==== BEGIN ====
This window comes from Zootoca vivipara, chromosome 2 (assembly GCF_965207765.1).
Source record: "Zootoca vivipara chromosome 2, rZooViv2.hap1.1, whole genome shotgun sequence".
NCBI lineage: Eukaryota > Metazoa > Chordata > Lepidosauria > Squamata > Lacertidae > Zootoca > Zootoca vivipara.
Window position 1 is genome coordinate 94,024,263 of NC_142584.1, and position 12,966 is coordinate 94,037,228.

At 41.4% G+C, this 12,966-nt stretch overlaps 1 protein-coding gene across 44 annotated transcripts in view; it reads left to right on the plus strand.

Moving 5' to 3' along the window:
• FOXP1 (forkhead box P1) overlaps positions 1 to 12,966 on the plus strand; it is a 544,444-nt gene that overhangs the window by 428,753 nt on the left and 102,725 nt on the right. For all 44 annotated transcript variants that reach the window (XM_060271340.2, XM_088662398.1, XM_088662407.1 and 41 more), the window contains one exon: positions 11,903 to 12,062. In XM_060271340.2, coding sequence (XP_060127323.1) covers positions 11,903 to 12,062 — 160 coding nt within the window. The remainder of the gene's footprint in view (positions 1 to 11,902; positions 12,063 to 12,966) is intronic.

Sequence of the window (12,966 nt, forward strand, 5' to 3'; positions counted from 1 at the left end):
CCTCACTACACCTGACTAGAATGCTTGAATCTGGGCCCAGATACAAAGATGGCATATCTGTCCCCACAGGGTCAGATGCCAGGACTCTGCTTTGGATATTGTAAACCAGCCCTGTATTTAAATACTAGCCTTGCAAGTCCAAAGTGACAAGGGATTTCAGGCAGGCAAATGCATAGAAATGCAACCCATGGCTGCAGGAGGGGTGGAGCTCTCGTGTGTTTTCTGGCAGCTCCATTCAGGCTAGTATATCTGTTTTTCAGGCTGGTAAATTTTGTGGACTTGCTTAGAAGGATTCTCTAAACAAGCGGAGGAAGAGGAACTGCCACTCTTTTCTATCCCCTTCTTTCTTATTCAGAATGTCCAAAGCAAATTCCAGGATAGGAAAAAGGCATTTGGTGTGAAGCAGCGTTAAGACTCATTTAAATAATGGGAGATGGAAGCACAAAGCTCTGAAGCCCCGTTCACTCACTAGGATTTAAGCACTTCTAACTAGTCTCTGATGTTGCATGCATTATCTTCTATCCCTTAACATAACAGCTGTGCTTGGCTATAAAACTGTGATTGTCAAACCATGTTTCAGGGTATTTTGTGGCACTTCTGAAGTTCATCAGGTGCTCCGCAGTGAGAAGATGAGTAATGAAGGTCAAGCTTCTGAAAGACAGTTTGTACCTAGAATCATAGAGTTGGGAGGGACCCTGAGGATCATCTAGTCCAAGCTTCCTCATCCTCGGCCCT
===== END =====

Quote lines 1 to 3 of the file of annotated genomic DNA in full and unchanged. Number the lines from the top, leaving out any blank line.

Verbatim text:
This window comes from Zootoca vivipara, chromosome 2 (assembly GCF_965207765.1).
Source record: "Zootoca vivipara chromosome 2, rZooViv2.hap1.1, whole genome shotgun sequence".
NCBI lineage: Eukaryota > Metazoa > Chordata > Lepidosauria > Squamata > Lacertidae > Zootoca > Zootoca vivipara.